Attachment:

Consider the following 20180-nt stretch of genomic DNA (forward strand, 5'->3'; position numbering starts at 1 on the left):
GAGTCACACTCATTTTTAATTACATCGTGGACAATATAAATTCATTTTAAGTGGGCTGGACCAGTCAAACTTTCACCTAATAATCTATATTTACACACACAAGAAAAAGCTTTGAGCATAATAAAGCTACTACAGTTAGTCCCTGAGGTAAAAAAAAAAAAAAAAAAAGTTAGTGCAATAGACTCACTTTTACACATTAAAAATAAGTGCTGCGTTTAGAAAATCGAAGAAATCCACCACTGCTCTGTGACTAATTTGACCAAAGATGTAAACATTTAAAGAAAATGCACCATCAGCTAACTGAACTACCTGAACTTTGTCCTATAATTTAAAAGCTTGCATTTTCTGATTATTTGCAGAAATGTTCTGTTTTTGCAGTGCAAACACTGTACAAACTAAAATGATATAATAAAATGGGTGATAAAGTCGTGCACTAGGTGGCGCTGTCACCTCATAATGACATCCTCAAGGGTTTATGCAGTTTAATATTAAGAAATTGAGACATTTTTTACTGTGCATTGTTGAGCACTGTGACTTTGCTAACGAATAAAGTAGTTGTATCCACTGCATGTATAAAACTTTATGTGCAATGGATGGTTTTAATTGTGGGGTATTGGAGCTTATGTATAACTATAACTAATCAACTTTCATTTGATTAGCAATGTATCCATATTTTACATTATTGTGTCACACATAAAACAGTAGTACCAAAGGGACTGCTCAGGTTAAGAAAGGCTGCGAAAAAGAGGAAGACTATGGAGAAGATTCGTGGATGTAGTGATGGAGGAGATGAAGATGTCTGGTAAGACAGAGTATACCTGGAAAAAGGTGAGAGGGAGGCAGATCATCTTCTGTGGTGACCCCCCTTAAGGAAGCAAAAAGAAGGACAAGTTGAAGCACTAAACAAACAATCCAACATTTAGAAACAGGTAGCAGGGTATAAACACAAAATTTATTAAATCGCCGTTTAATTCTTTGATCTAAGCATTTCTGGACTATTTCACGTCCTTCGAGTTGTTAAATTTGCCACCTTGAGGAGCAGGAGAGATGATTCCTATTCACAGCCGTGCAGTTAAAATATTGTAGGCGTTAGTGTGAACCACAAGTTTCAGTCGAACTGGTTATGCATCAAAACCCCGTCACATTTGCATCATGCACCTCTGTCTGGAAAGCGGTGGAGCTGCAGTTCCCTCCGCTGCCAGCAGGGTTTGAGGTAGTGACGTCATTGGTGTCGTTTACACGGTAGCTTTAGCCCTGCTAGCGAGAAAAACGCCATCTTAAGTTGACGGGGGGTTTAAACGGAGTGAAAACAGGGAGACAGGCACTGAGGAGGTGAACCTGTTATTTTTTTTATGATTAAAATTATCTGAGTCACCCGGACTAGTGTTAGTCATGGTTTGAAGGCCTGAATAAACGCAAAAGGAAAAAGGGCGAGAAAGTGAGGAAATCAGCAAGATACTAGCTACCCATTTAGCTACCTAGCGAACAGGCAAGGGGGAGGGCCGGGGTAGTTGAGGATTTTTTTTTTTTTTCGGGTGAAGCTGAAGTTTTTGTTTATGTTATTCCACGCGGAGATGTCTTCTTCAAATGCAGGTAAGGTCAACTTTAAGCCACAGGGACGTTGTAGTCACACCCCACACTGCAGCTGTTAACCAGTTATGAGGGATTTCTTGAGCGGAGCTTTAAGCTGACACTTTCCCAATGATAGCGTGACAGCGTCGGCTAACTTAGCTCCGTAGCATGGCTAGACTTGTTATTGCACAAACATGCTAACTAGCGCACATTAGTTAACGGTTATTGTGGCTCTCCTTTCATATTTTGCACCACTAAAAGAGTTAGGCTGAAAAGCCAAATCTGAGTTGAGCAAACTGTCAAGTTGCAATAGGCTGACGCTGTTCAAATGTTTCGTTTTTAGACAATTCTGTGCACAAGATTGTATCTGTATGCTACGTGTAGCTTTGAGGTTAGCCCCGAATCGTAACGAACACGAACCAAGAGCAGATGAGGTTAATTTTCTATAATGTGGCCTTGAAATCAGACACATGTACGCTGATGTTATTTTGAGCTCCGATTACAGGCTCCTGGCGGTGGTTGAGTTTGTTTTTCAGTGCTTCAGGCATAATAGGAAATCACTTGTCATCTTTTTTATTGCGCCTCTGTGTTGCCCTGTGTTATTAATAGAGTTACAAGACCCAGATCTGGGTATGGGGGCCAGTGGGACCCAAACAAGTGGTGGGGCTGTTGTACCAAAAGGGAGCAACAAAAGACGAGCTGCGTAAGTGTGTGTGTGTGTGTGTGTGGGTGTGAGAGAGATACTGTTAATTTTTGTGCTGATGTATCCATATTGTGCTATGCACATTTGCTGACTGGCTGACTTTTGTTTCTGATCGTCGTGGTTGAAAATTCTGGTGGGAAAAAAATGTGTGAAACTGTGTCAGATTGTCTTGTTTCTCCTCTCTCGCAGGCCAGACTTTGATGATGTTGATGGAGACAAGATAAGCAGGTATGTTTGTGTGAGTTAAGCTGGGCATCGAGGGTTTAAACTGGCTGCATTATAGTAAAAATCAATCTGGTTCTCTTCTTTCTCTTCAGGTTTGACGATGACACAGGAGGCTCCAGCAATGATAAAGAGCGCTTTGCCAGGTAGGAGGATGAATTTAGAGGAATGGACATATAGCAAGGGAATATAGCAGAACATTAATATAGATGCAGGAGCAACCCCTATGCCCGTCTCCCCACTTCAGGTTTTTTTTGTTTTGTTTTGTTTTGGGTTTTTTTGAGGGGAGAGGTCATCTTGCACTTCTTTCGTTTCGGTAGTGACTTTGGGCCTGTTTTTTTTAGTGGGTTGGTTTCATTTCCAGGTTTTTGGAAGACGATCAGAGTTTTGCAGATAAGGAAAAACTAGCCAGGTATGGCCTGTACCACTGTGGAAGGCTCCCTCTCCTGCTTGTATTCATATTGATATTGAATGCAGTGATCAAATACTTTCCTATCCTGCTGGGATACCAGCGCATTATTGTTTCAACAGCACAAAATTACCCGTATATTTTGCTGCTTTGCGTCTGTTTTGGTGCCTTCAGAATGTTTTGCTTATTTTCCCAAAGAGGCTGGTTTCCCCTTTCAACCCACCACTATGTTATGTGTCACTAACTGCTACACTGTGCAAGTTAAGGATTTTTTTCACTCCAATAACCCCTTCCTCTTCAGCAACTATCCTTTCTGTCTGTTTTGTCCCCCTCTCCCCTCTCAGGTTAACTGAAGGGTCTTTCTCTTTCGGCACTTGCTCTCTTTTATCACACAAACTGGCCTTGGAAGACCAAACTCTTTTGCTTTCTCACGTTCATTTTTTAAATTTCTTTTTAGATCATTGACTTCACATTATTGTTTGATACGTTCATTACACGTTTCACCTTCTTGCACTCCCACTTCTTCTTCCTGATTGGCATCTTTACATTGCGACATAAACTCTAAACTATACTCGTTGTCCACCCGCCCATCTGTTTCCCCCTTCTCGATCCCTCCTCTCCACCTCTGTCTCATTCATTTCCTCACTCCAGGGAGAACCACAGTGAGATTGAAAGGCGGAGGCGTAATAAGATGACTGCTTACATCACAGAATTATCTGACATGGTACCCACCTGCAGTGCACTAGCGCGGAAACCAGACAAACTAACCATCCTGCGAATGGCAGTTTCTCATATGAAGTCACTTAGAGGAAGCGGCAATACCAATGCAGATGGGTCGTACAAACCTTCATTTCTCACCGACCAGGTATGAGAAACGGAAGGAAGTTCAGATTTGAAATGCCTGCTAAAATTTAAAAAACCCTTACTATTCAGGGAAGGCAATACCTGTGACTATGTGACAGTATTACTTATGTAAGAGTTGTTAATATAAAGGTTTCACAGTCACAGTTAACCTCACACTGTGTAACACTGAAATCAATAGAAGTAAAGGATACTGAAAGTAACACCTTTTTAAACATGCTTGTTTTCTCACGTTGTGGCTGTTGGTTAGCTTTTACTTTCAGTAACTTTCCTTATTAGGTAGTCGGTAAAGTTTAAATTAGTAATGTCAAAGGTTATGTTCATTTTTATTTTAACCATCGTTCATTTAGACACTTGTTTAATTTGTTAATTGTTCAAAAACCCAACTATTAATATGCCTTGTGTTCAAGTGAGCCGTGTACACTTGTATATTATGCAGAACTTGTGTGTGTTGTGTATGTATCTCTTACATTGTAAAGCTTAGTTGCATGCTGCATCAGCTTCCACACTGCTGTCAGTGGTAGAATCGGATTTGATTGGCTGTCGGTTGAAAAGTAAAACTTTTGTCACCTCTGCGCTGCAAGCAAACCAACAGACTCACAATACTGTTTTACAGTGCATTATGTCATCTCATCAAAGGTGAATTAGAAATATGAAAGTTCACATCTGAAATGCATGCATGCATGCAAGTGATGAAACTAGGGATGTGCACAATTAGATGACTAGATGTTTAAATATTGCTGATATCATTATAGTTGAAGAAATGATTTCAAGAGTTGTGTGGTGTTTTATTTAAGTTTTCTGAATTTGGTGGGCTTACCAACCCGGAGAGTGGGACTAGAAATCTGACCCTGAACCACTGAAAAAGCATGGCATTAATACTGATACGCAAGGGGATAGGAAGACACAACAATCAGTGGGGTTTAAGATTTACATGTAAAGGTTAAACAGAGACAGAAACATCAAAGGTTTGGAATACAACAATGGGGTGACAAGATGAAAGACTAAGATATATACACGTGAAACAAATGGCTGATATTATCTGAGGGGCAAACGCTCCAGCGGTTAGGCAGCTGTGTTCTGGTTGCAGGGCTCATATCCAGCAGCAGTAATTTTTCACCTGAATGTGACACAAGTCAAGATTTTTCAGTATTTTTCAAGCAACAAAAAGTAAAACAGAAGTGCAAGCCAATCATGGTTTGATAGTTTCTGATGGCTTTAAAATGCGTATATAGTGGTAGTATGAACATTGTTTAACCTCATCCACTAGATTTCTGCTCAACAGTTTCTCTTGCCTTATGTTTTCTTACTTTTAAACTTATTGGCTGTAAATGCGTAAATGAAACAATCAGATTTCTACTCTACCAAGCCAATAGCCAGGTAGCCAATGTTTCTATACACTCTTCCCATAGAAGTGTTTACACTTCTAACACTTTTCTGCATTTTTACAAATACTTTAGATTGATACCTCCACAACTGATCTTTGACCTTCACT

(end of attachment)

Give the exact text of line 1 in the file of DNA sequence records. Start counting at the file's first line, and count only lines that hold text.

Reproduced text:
Consider the following 20180-nt stretch of genomic DNA (forward strand, 5'->3'; position numbering starts at 1 on the left):